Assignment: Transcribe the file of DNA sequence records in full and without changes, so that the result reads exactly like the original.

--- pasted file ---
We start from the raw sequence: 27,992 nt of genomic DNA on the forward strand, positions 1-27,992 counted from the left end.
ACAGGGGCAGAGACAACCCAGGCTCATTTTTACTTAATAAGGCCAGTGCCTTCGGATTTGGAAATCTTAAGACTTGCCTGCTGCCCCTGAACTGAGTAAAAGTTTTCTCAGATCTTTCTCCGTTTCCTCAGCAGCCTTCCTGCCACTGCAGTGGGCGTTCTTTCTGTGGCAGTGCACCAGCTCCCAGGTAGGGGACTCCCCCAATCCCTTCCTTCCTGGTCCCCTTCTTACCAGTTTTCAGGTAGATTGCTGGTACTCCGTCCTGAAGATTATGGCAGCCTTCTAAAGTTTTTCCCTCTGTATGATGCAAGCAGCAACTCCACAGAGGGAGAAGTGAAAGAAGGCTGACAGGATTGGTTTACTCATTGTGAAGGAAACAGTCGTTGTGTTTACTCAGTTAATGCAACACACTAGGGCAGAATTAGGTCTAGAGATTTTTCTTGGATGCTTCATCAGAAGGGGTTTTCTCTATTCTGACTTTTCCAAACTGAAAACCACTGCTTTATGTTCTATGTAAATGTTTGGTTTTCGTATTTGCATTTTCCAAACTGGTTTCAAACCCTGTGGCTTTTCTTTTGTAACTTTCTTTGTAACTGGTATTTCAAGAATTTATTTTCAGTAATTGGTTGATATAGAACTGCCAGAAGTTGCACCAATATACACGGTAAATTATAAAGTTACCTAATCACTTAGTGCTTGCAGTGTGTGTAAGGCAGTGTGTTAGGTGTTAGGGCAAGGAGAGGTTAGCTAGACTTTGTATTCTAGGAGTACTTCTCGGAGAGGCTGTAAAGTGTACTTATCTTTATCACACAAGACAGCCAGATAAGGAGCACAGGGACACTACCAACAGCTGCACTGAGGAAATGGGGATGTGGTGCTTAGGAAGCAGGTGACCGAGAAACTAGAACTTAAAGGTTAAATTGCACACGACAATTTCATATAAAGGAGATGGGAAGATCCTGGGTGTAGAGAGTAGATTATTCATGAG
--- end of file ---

We start from the raw sequence: 27,992 nt of genomic DNA on the forward strand, positions 1-27,992 counted from the left end.
ACAGGGGCAGAGACAACCCAGGCTCATTTTTACTTAATAAGGCCAGTGCCTTCGGATTTGGAAATCTTAAGACTTGCCTGCTGCCCCTGAACTGAGTAAAAGTTTTCTCAGATCTTTCTCCGTTTCCTCAGCAGCCTTCCTGCCACTGCAGTGGGCGTTCTTTCTGTGGCAGTGCACCAGCTCCCAGGTAGGGGACTCCCCCAATCCCTTCCTTCCTGGTCCCCTTCTTACCAGTTTTCAGGTAGATTGCTGGTACTCCGTCCTGAAGATTATGGCAGCCTTCTAAAGTTTTTCCCTCTGTATGATGCAAGCAGCAACTCCACAGAGGGAGAAGTGAAAGAAGGCTGACAGGATTGGTTTACTCATTGTGAAGGAAACAGTCGTTGTGTTTACTCAGTTAATGCAACACACTAGGGCAGAATTAGGTCTAGAGATTTTTCTTGGATGCTTCATCAGAAGGGGTTTTCTCTATTCTGACTTTTCCAAACTGAAAACCACTGCTTTATGTTCTATGTAAATGTTTGGTTTTCGTATTTGCATTTTCCAAACTGGTTTCAAACCCTGTGGCTTTTCTTTTGTAACTTTCTTTGTAACTGGTATTTCAAGAATTTATTTTCAGTAATTGGTTGATATAGAACTGCCAGAAGTTGCACCAATATACACGGTAAATTATAAAGTTACCTAATCACTTAGTGCTTGCAGTGTGTGTAAGGCAGTGTGTTAGGTGTTAGGGCAAGGAGAGGTTAGCTAGACTTTGTATTCTAGGAGTACTTCTCGGAGAGGCTGTAAAGTGTACTTATCTTTATCACACAAGACAGCCAGATAAGGAGCACAGGGACACTACCAACAGCTGCACTGAGGAAATGGGGATGTGGTGCTTAGGAAGCAGGTGACCGAGAAACTAGAACTTAAAGGTTAAATTGCACACGACAATTTCATATAAAGGAGATGGGAAGATCCTGGGTGTAGAGAGTAGATTATTCATGAG